Rabbi David Etengoff
Dedicated to the sacred memories of my mother, Miriam Tovah bat Aharon Hakohen, father-in-law, Levi ben Yitzhak, sister-in-law, Ruchama Rivka Sondra bat Yechiel, sister, Shulamit bat Menachem, Chaim Mordechai Hakohen ben Natan Yitzchak, Yehonatan Binyamin ben Mordechai Meir Halevi, Shmuel David ben Moshe Halevy, Avraham Yechezkel ben Yaakov Halevy, the refuah shlaimah of Yosef Shmuel ben Miriam, Devorah bat Chana, and Yitzhak Akiva ben Malka, and the safety of our brothers and sisters in Israel.
The end of Parashat Bereishit presents the incredibly dire image of the impending destruction of mankind and all terrestrial life. Hashem, so to speak, was despondent over having created the human race, since we had corrupted our very essence and being:
And the L-rd saw that the evil of man was great in the earth, and every imagination of his heart was only evil all the time. And the L-rd regretted that He had made man upon the earth, and He became grieved in His heart. And the L-rd said, “I will blot out man, whom I created, from upon the face of the earth, from man to cattle to creeping thing, to the fowl of the heavens, for I regret that I made them.” (Sefer Bereishit 6:5-7, this and all Bible translations, The Judaica Press Complete Tanach)
The world was on the cusp of total annihilation. Yet, on the verge of this yawning abyss, a beacon of light pierced the seemingly impenetrable darkness: “But Noach found favor in the eyes of the L-rd.” (Sefer Bereishit 5:8) Noach emerged as the savior of mankind. He found “favor in the eyes of the L-rd” precisely because he was unique: “… Noach was a righteous man, he was perfect in his generations; Noach walked with G-d.” (Sefer Bereishit 5:9)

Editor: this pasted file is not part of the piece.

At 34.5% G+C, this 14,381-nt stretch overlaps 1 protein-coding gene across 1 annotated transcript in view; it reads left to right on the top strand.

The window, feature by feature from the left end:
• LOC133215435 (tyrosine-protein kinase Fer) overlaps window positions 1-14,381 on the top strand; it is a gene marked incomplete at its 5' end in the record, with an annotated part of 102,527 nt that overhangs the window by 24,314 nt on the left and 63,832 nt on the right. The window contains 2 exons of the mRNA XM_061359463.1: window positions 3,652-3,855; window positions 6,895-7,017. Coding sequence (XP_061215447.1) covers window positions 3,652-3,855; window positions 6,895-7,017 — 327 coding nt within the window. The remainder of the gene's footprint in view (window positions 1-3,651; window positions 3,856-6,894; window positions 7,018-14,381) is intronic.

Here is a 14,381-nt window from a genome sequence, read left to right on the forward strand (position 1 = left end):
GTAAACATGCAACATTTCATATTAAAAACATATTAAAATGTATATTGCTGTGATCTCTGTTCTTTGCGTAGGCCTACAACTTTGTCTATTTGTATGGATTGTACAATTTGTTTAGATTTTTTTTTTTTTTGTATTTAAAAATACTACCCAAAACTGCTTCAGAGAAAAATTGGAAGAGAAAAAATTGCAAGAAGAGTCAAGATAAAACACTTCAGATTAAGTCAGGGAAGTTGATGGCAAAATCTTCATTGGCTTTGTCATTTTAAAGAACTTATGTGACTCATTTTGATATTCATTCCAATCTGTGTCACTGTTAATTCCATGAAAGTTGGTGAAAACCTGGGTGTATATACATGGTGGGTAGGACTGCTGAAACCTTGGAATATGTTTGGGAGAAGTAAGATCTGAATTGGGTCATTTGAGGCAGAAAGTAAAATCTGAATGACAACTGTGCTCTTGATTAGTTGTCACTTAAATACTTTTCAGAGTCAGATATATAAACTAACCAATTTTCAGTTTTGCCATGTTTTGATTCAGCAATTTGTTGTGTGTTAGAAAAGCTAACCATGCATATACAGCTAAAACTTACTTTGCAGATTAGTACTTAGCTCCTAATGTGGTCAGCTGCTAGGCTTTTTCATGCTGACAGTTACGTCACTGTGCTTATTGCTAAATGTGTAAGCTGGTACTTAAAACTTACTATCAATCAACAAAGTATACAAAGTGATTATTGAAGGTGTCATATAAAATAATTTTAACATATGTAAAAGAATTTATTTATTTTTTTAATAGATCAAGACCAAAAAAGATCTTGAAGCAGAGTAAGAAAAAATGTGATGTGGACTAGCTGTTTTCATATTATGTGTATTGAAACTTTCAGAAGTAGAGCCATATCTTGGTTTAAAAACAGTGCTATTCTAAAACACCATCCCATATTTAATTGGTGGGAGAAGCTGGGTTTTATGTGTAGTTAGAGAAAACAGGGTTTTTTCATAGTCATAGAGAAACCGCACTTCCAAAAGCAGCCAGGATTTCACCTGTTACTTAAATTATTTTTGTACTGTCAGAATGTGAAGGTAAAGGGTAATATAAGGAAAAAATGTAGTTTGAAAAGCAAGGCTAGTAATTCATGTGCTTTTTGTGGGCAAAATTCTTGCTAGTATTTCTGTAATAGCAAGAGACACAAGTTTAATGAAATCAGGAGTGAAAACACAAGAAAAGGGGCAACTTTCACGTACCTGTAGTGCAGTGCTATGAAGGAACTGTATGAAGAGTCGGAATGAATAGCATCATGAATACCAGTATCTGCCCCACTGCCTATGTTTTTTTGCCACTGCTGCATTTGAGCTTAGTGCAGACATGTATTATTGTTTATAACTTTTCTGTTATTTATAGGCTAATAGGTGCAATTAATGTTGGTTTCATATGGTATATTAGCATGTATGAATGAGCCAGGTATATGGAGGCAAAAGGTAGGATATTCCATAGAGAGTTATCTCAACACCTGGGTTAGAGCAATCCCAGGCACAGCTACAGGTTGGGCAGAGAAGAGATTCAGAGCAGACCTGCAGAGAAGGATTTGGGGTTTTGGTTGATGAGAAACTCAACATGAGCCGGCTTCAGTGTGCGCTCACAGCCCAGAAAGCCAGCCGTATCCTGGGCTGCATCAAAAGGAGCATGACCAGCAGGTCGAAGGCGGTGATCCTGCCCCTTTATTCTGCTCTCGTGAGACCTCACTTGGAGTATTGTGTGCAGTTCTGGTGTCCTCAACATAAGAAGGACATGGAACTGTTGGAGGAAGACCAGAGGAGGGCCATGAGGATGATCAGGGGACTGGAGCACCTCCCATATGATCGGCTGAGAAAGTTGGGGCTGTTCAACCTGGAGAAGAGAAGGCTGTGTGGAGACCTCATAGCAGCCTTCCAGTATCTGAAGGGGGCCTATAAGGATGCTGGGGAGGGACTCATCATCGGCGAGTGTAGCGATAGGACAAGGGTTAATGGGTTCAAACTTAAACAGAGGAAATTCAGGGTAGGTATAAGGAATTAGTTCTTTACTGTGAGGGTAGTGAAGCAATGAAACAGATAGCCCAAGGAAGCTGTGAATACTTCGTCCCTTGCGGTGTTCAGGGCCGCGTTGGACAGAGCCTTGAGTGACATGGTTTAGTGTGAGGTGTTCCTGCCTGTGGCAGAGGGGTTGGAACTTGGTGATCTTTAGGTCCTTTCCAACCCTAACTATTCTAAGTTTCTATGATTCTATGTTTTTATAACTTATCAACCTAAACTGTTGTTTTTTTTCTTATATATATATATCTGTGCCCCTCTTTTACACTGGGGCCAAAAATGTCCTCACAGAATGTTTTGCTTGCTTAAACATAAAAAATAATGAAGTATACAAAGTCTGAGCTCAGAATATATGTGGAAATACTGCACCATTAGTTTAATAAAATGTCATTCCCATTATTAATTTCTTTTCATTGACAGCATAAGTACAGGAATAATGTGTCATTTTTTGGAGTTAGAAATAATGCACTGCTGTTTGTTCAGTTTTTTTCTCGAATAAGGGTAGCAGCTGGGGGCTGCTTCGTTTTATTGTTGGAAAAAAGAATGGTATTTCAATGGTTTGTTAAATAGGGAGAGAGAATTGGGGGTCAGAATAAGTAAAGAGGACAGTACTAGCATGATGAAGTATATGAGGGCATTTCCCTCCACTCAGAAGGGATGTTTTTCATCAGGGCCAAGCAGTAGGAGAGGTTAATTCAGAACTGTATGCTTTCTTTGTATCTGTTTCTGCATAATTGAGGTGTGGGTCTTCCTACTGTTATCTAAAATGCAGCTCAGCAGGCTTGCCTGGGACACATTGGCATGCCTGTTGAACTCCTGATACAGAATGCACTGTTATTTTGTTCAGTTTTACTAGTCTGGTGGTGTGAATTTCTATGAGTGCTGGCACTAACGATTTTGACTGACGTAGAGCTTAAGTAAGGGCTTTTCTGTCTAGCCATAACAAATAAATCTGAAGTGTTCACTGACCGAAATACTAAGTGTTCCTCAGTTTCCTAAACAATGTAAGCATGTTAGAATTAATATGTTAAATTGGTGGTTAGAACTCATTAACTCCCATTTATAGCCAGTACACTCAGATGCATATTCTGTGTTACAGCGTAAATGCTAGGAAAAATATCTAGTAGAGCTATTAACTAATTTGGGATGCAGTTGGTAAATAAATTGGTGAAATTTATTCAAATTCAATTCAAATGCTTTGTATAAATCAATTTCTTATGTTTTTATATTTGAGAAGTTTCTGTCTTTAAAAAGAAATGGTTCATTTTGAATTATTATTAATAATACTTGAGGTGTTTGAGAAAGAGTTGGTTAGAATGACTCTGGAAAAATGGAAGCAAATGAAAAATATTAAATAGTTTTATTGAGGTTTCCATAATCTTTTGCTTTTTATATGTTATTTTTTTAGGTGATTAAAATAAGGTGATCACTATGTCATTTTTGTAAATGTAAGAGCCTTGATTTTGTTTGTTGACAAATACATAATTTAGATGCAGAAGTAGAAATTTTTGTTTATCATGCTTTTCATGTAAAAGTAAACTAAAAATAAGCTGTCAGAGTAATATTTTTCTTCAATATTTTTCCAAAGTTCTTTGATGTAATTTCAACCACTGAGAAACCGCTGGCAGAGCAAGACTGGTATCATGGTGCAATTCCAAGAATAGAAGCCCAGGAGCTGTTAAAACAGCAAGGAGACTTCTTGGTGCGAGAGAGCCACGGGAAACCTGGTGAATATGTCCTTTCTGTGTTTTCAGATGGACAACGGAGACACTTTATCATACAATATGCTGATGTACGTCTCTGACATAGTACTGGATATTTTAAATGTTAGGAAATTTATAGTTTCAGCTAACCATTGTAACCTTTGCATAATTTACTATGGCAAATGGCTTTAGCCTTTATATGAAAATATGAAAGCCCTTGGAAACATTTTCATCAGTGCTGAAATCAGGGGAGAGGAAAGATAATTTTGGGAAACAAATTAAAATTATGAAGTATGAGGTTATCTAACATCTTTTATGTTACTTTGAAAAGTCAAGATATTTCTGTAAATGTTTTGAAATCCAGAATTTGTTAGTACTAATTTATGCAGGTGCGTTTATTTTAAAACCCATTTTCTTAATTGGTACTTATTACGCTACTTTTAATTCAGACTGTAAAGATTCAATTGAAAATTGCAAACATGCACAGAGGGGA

The Ramban (1194-1270) explains why Noach found favor before Hashem in the following manner:
The reason why Noach found favor in the eyes of Hashem is because all of his actions before Him were pleasant and pleasing. So, too, do we find [in the case of Moshe where it states:] “And the L-rd said to Moses: ‘Even this thing that you have spoken, I will do, for you have found favor in My eyes, and I have known you by name.’” (Sefer Shemot 33:17) [Noach, therefore, was similar to Yosef] about whom the Torah states: “The L-rd was with Joseph, and He extended charisma to him, and He gave him favor in the eyes of the warden of the prison.” (Sefer Bereshit 39:21) [In addition, Noach was similar to Esther] about whom it states: “… and Esther obtained grace in the eyes of all who beheld her.” (Sefer Megillat Ester 2:15). Noach having found “favor in the eyes of the L-rd” is mentioned in contrast to the actions of his generation since all of their actions caused despondency before Him, may He be blessed. [In contrast,] it says regarding him [Noach] that his actions were favorable to Him. Afterwards, [the Torah states explicitly] why he [Noach] was considered good before Him, i.e., he was a completely righteous individual [see Sefer Bereishit 5:9].